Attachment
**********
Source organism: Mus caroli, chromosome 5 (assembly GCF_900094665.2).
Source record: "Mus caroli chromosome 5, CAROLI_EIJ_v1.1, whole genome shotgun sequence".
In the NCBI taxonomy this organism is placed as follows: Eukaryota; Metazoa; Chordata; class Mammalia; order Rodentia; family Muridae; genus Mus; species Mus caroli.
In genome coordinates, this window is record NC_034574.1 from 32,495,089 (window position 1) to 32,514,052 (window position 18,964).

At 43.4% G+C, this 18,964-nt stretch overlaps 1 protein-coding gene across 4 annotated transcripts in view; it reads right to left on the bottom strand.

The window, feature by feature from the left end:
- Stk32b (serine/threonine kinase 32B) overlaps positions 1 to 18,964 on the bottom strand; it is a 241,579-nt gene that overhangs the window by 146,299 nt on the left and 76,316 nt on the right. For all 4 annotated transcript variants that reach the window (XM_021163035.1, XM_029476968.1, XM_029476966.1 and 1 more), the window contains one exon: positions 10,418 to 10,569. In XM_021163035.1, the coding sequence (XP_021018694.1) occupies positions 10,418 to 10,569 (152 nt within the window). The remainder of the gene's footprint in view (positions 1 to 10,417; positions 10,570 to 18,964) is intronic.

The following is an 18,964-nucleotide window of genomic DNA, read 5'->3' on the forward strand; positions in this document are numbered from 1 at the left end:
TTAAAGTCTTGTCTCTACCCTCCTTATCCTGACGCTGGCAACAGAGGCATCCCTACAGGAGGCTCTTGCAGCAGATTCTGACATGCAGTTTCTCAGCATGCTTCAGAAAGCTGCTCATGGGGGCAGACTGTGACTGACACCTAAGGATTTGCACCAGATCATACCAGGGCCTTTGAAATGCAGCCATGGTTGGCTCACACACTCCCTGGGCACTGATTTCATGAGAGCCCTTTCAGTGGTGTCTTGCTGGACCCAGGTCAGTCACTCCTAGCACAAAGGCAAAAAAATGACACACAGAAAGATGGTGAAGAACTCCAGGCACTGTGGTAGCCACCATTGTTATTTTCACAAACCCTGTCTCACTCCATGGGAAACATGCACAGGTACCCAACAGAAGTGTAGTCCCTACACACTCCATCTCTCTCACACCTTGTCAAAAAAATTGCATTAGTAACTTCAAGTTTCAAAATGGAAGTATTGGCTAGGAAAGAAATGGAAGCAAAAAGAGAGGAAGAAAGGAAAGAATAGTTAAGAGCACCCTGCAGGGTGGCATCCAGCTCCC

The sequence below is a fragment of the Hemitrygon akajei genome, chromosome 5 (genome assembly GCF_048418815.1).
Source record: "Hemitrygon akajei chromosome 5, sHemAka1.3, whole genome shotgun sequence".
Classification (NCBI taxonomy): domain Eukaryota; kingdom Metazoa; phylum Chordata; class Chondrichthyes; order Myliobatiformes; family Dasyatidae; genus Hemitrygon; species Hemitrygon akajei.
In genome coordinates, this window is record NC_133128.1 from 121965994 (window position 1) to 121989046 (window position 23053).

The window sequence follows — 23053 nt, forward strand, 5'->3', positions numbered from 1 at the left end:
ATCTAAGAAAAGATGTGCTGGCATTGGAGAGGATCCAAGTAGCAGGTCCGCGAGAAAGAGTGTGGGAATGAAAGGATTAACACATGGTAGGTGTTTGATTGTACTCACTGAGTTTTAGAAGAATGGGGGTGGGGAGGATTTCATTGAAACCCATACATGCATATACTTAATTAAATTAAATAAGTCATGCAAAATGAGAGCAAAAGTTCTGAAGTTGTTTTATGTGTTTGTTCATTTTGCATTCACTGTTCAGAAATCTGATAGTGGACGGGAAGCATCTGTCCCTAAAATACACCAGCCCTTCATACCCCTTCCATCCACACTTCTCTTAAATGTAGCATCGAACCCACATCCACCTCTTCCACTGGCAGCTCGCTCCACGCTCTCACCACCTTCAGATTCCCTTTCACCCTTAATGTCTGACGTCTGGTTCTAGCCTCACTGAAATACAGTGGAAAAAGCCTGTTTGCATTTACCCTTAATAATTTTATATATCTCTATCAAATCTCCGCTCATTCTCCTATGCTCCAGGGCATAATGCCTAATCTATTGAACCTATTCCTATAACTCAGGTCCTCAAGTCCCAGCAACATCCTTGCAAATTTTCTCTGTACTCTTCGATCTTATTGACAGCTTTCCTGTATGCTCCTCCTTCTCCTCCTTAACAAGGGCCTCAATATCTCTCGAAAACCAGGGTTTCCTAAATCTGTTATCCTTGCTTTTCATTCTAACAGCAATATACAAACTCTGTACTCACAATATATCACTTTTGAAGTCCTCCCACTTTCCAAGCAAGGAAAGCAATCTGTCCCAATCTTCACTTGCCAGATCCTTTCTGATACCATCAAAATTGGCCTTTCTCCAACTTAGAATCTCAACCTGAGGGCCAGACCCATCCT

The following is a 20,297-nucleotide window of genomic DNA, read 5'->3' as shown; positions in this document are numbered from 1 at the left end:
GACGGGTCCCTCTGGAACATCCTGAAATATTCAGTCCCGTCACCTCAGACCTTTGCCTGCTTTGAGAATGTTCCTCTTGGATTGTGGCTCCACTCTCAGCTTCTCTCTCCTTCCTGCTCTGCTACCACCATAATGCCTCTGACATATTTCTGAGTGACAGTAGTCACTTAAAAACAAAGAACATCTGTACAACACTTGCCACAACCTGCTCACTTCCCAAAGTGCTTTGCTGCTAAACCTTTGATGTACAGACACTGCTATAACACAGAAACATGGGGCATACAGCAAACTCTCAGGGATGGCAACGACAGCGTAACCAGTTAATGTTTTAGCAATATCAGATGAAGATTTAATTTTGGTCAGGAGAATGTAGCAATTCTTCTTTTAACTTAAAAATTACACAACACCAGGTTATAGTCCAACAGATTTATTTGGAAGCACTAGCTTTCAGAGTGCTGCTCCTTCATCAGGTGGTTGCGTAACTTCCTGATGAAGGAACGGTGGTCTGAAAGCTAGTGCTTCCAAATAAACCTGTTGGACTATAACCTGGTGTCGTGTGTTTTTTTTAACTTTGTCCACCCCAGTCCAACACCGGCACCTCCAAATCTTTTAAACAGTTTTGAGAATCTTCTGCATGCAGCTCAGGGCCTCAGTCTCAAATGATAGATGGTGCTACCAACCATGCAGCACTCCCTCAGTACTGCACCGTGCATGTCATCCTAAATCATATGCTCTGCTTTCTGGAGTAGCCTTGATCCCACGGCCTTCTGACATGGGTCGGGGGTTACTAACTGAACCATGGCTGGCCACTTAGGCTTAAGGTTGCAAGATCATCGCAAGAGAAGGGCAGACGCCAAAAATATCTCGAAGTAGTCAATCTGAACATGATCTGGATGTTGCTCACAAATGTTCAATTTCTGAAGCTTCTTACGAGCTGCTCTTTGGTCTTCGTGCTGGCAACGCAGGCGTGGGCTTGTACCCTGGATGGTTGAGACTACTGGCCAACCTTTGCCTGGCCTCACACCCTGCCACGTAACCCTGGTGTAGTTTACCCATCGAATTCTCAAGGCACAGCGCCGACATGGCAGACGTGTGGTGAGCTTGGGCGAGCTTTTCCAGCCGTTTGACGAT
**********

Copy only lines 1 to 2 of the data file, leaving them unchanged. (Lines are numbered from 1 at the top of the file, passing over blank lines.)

Source organism: Mus caroli, chromosome 5 (assembly GCF_900094665.2).
Source record: "Mus caroli chromosome 5, CAROLI_EIJ_v1.1, whole genome shotgun sequence".